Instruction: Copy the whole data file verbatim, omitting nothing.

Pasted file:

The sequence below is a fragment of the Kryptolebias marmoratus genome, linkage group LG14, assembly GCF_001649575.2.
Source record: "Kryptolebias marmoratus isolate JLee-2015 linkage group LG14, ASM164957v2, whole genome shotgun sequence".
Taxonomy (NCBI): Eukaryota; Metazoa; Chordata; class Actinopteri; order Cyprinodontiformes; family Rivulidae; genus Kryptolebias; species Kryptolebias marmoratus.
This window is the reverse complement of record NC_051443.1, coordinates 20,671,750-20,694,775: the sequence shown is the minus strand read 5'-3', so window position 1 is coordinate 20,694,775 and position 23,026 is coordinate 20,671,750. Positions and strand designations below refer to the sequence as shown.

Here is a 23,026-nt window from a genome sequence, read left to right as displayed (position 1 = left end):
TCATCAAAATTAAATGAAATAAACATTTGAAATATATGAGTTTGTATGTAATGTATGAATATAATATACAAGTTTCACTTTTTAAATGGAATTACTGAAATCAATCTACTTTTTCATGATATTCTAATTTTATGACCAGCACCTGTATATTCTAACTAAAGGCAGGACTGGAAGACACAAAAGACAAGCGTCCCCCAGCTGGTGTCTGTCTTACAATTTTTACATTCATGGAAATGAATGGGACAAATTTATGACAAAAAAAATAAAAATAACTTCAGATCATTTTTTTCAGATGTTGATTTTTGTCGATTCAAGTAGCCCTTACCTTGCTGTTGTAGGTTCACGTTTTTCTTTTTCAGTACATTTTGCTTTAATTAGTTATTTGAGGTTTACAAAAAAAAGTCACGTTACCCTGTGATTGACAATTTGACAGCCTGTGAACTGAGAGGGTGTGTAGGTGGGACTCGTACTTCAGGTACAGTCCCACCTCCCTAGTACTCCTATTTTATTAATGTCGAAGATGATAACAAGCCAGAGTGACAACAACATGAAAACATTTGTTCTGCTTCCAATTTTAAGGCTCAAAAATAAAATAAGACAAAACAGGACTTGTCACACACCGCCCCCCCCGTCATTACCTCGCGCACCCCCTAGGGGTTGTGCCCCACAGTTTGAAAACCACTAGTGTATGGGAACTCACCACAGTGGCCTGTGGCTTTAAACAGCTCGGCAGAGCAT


The sequence below is a fragment of the Kryptolebias marmoratus genome, linkage group LG14, assembly GCF_001649575.2.
Source record: "Kryptolebias marmoratus isolate JLee-2015 linkage group LG14, ASM164957v2, whole genome shotgun sequence".
Taxonomy (NCBI): Eukaryota; Metazoa; Chordata; class Actinopteri; order Cyprinodontiformes; family Rivulidae; genus Kryptolebias; species Kryptolebias marmoratus.
This window is the reverse complement of record NC_051443.1, coordinates 20,671,750-20,694,775: the sequence shown is the minus strand read 5'-3', so window position 1 is coordinate 20,694,775 and position 23,026 is coordinate 20,671,750. Positions and strand designations below refer to the sequence as shown.

Here is a 23,026-nt window from a genome sequence, read left to right as displayed (position 1 = left end):
TCATCAAAATTAAATGAAATAAACATTTGAAATATATGAGTTTGTATGTAATGTATGAATATAATATACAAGTTTCACTTTTTAAATGGAATTACTGAAATCAATCTACTTTTTCATGATATTCTAATTTTATGACCAGCACCTGTATATTCTAACTAAAGGCAGGACTGGAAGACACAAAAGACAAGCGTCCCCCAGCTGGTGTCTGTCTTACAATTTTTACATTCATGGAAATGAATGGGACAAATTTATGACAAAAAAAATAAAAATAACTTCAGATCATTTTTTTCAGATGTTGATTTTTGTCGATTCAAGTAGCCCTTACCTTGCTGTTGTAGGTTCACGTTTTTCTTTTTCAGTACATTTTGCTTTAATTAGTTATTTGAGGTTTACAAAAAAAAGTCACGTTACCCTGTGATTGACAATTTGACAGCCTGTGAACTGAGAGGGTGTGTAGGTGGGACTCGTACTTCAGGTACAGTCCCACCTCCCTAGTACTCCTATTTTATTAATGTCGAAGATGATAACAAGCCAGAGTGACAACAACATGAAAACATTTGTTCTGCTTCCAATTTTAAGGCTCAAAAATAAAATAAGACAAAACAGGACTTGTCACACACCGCCCCCCCCGTCATTACCTCGCGCACCCCCTAGGGGTTGTGCCCCACAGTTTGAAAACCACTAGTGTATGGGAACTCACCACAGTGGCCTGTGGCTTTAAACAGCTCGGCAGAGCAT